Devisers: Sarah Corbett & Angus Barr
Director: Ed Rapley
Reviewer: Sophie Huggins
Although based on a recognised stimulus of the Bronte sisters, there is certainly nothing predictable about this highly entertaining devised fringe comedy. Encompassing genres of improvisation, stand-up, clown and physical theatre, this show is simply unlike anything else.
Set in the rolling hills of Yorkshire, the devisers and performers Sarah Corbett and Angus Barr, transport their audience to the fictional and real world of the Brontes and share a patchwork collage of gothic physical imagery. From the beginning there is a delightful honesty to the show as the fourth wall is immediately broken, hacking that comfortable barrier and opening up a dialogue in the room – complete with an entirely random Q&A session halfway though. This becomes the crux of the production, with the performers frequently coming out of character and offering a sustained stream of witty self-commentary. By playing up to the role of performers putting on a show, a joyous parody of theatre-making is allowed to emerge; a giggle at the fact that theatre isn’t real life and is just a silly game and boy, do they play.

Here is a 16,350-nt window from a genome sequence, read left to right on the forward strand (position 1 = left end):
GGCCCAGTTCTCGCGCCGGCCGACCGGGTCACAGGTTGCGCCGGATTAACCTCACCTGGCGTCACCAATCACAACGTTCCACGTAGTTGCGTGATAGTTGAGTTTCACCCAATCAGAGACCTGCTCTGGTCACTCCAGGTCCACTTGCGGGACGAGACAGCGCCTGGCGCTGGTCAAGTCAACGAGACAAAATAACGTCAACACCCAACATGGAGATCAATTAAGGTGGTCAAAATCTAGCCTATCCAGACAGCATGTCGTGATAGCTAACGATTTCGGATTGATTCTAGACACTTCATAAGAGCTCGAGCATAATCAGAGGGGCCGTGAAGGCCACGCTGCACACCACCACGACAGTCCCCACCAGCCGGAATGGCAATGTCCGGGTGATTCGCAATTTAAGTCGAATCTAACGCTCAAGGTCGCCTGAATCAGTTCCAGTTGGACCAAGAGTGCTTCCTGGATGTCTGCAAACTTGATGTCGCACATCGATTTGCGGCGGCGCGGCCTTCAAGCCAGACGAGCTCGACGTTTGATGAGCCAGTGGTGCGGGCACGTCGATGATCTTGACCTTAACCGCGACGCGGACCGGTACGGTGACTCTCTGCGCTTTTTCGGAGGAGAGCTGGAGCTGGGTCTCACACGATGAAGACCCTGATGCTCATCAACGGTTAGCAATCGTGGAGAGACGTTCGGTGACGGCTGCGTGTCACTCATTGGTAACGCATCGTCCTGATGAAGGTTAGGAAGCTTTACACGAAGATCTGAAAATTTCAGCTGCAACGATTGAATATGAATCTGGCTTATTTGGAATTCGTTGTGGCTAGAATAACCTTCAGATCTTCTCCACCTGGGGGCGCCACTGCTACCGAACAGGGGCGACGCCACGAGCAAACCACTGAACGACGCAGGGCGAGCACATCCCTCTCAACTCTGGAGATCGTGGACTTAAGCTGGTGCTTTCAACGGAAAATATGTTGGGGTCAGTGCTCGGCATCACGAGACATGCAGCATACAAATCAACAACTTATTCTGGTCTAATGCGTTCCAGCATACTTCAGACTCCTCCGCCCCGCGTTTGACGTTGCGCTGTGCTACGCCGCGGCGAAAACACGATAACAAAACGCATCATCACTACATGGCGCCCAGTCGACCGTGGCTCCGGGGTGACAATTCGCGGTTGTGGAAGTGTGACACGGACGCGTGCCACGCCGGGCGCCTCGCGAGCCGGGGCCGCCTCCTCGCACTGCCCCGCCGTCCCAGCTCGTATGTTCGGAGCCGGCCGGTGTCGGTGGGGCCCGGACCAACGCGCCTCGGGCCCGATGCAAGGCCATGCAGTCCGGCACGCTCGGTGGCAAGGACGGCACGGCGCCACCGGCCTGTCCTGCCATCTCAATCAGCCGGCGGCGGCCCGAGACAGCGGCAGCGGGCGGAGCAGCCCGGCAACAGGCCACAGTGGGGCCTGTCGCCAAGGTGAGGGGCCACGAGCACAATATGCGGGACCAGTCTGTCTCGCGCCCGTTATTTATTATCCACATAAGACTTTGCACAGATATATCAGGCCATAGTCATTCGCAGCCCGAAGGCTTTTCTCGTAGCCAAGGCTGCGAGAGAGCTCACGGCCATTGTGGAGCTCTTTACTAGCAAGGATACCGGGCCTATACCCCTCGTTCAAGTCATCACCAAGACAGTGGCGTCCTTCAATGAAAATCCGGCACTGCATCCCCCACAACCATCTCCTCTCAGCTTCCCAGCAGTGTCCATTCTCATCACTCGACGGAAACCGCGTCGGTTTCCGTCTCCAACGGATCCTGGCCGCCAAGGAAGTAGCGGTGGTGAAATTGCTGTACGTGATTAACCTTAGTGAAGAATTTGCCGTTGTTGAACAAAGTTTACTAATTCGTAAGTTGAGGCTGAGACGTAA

Through exceptional comic timing and a genuine ear for the audience, Corbett and Barr keep the room alive through their craft. Barr, the seeming brains of the operation, holds the higher, more assertive status out of the two and frequently converses with the audience, much to Corbett’s horror. He has a wonderfully childish energy to him and his improvisational skills are something to be commended and awed. Corbett, on the other hand, with expressions that are fascinatingly hypnotic, full of energy, dynamism and vulnerability, perfectly compliments her counterpart and too has an admirable commitment to her craft. Complete with ramshackle props, both the performers are possessed with play as they construct a ridiculous and hysterical narrative that, despite its complete absurdity, contains creative, clever and romantic images. To see two adults fully at play is rare but absolutely uplifting and an aspect sometimes sadly forgotten about in theatre.
To put it simply – the show is unreservedly silly, and a truly unique experience that no audience member will see the same of twice. A fringe piece through and through, it is utterly untameable; much like Cathy Earnshaw herself or even the wigs featured in the production that certainly have a mind of their own.
Reviewed on 22nd April 2017 | Image: Alex Brenner